The Maldivian Democratic Party (MDP) has restarted voting in 18 parliamentary primaries after polls were cancelled yesterday following administrative and voter registry issues.
Minivan News observed large and orderly queues at Dharubaaruge today where voting for 12 constituencies is currently proceeding. Ballot boxes for the remaining 6 constituencies have been placed at Malé City Hall and party offices in Hulhumalé and Villingili islands.
Candidates and voters complained of fluctuations in the voter register, but MDP Chairperson and primary candidate ‘Reeko’ Moosa Manik said he did not notice significant changes in his own constituency.
According to MDP media official and MP Ali ‘Alibe’ Mohamed, voting was cancelled yesterday due to “unmanageable” large crowds, with the MDP having scheduled voting for 58 constituencies at Dharubaaruge for all party members registered in Malé. Voters also took issue with their names not being present on the party registry, he said.
“The MDP has a very large membership. We were unable to accommodate such a large number of people at Dharubaaruge all at once yesterday. Many voters also complained over their names not being present on the voter list,” Alibe said.
The MDP is the largest political party in the Maldives with 43,277 members registered at the Elections Commission.
Eyewitnesses described the scene as a “bureaucratic nightmare” and accused ruling Progressive Party of the Maldives (PPM) members of disrupting the vote.
A 10 member committee – which includes former President Mohamed Nasheed and parliamentary group leader Ibrahim ‘Ibu’ Mohamed Solih – has been set up to oversee polling.
Candidates in 27 of the 85 constituencies have won the MDP ticket without a primary. They include Eva Abdulla for Galolhu Uthru, Ali Azim for Henveiru Medhu and Imthiyaz Fahmy for Maafannu Uthuru in Malé.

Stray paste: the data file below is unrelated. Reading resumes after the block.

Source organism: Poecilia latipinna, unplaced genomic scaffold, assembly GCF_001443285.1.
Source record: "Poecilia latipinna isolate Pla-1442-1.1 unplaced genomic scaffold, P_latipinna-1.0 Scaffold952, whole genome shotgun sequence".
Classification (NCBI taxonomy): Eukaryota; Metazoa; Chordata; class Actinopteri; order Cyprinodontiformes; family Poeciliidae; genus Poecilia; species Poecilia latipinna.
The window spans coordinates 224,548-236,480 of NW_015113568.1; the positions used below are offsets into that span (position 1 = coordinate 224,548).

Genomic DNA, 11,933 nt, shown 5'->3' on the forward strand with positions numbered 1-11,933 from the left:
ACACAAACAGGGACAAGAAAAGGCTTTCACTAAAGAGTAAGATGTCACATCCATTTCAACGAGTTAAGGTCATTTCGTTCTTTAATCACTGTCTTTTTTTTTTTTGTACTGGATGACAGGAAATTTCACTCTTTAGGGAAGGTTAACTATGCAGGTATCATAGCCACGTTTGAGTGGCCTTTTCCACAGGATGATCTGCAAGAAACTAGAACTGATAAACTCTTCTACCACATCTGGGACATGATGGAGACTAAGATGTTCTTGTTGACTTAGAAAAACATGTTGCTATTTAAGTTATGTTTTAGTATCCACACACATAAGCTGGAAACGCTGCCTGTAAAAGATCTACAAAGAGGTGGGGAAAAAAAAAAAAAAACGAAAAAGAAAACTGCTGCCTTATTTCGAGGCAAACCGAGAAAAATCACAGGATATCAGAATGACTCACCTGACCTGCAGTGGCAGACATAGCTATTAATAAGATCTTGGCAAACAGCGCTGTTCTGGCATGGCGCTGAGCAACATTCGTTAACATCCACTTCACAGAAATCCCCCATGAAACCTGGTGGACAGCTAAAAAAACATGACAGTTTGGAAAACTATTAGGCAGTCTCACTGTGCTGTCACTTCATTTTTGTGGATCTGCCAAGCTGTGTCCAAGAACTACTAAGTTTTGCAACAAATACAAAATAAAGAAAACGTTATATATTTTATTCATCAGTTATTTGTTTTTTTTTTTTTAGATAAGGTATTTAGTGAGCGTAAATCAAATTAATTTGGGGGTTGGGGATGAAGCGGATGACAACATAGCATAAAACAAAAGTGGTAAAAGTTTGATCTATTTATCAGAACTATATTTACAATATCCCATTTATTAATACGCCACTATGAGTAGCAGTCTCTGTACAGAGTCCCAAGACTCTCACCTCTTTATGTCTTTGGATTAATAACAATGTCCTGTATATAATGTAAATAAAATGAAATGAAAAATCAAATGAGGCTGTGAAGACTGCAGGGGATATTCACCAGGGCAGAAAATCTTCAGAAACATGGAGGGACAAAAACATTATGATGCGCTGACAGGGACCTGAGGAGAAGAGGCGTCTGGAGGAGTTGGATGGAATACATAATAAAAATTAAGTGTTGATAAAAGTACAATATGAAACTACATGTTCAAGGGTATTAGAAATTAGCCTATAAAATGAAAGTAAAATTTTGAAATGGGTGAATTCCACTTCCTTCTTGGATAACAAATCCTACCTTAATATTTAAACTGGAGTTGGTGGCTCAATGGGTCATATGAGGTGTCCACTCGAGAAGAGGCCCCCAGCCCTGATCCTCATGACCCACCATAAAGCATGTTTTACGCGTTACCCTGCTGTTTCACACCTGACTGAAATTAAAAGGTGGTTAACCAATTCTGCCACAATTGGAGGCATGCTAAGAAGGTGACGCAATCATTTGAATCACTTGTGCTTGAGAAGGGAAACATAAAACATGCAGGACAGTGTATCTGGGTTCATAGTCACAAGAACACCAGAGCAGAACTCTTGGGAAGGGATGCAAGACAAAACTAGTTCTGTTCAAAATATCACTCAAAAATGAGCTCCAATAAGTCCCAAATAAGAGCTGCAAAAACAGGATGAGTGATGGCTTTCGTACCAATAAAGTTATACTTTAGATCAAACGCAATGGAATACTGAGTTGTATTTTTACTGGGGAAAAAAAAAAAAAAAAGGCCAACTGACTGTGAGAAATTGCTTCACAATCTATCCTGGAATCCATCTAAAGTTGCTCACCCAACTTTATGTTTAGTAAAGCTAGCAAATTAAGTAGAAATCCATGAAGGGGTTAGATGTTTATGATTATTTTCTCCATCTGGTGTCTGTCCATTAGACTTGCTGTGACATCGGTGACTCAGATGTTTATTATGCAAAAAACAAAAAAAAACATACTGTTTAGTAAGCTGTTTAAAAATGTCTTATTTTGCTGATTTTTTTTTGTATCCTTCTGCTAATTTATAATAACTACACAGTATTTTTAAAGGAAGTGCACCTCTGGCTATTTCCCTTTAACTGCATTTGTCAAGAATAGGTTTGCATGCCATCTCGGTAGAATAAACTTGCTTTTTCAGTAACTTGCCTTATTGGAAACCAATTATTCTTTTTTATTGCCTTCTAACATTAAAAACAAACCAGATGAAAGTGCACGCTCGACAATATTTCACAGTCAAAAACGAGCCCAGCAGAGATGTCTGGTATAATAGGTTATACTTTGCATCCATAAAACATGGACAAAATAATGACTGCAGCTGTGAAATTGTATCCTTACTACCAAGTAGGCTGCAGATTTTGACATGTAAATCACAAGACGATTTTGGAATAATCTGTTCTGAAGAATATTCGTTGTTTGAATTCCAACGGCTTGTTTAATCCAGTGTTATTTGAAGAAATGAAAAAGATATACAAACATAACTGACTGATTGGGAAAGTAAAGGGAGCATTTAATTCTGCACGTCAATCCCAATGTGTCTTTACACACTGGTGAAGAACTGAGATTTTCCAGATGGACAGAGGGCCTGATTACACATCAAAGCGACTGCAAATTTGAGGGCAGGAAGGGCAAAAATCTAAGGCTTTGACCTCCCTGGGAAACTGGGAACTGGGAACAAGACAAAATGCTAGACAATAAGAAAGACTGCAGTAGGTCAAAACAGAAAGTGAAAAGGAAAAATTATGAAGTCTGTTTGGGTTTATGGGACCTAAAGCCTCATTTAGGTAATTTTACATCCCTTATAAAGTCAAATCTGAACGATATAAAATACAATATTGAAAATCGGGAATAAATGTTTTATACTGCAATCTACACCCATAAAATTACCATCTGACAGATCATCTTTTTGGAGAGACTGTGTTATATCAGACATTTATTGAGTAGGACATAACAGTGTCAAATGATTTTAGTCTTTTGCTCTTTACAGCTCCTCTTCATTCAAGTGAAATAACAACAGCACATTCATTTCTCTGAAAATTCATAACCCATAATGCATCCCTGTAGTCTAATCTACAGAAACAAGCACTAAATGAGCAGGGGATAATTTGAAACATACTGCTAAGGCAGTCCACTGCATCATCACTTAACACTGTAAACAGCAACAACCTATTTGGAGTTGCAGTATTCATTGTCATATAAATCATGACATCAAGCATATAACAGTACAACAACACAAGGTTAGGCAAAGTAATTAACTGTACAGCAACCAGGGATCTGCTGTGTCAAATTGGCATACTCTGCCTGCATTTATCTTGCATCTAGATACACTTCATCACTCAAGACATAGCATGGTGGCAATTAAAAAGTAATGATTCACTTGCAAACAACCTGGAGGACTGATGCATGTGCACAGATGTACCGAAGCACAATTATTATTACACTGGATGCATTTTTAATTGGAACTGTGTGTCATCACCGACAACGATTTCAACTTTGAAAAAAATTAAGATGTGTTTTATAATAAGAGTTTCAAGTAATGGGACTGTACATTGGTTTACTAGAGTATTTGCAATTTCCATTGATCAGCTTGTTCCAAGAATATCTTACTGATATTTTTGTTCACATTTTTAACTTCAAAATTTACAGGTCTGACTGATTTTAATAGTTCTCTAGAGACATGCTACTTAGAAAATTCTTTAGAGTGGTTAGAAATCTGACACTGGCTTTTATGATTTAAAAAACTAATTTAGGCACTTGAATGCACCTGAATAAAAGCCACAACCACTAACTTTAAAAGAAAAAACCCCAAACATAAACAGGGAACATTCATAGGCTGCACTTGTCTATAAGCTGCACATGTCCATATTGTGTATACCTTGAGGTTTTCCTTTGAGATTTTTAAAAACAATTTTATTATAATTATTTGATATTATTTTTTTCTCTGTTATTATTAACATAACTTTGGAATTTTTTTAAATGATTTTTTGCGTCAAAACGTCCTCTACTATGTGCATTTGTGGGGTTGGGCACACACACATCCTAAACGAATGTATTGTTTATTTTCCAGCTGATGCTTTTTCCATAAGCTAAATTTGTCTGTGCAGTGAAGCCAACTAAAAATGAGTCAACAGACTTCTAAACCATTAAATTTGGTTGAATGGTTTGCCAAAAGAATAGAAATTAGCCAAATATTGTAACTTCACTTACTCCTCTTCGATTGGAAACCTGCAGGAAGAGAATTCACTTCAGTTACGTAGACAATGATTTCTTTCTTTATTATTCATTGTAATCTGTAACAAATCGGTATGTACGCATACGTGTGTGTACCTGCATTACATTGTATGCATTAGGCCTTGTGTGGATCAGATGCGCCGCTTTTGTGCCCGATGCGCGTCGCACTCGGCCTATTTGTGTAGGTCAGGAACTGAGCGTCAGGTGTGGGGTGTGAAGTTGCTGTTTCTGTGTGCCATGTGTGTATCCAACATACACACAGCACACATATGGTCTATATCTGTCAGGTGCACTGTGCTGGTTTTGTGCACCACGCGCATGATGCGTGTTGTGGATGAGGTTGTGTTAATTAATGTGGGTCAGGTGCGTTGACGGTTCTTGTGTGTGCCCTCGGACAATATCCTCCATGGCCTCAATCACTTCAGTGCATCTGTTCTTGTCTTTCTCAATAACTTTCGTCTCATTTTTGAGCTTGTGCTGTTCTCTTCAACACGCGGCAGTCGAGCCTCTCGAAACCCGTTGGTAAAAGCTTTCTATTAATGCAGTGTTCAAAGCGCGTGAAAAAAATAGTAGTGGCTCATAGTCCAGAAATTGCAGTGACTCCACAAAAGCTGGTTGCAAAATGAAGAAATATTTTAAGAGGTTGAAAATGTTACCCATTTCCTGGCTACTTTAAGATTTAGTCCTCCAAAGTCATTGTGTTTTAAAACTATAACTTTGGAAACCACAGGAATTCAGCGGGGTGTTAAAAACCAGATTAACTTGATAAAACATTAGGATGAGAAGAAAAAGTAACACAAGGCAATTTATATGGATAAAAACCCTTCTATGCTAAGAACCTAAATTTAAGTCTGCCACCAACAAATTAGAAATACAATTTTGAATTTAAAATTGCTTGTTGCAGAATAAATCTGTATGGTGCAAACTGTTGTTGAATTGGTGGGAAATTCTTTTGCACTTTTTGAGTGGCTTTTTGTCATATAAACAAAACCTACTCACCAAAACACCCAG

Voting was completed for Kulhudhufushi North and Dhuvaafaru constituencies yesterday. The party hopes to schedule polls for the remaining 38 constituencies in the upcoming week, Alibe said.
Candidate for Machangoalhi Uthuru Aishath Velezinee described the large crowds at Dharubaaruge yesterday as “suffocating.”
“There were too many people, too many ballot boxes. Even I left without voting. People were really cheerful yesterday. Quite a few are elderly and some of them were sick. So they got tired and left without voting. I’m hoping all of them return today,” she said.
Ahmed Hameed, 29, said his name was not present on the voter registry despite having submitted a membership form in February 2012. He also claimed he saw PPM members at Dharubaaruge to disrupt the vote.
“We know faces. Very well known PPM members were there. They were pushing and shoving people. MDP members are not like that. There was so much aggressiveness,” he said.
Polls had originally been scheduled from 2:30 pm to 8:00 pm, with ballot boxes set-up in every island and in Malé. At 4pm, however, the MDP announced it was cancelling the vote and rescheduling polls for 12 constituencies between 9:00 pm – 12:00 pm in Malé. The party was subsequently unable to proceed with this vote, eventually rescheduling a new vote for 18 constituencies today.
These 18 constituencies include 10 Malé City seats and eight atoll constituencies – Addu Meedhoo, Addu Hulhudhoo, Nilandhoo Meedhoo, Mahibadhoo, Hithadhoo Uthuru, and Hoarafushi constituencies.
According to the MDP, voting had proceeded smoothly in only these eight constituencies yesterday, and today’s polls would allow constituency members residing in Malé to vote.
Despite the cancellation of polls yesterday, MDP members remain positive. Zubaidha Mohamed, 29, said the experience was a learning process for the MDP.
“We are the only party in the Maldives to hold primaries on such a large scale. This is a learning process. I think today’s voting will go well,” she said.
Ahmed Ikram, 22, said voting was proceeding smoothly, but expressed concern over the voter registry.
“Things are going well today. But there are still several complaints regarding names not being present on the voter registry. Some people who voted in the primaries for local councils say their names are not present on the list,” he said.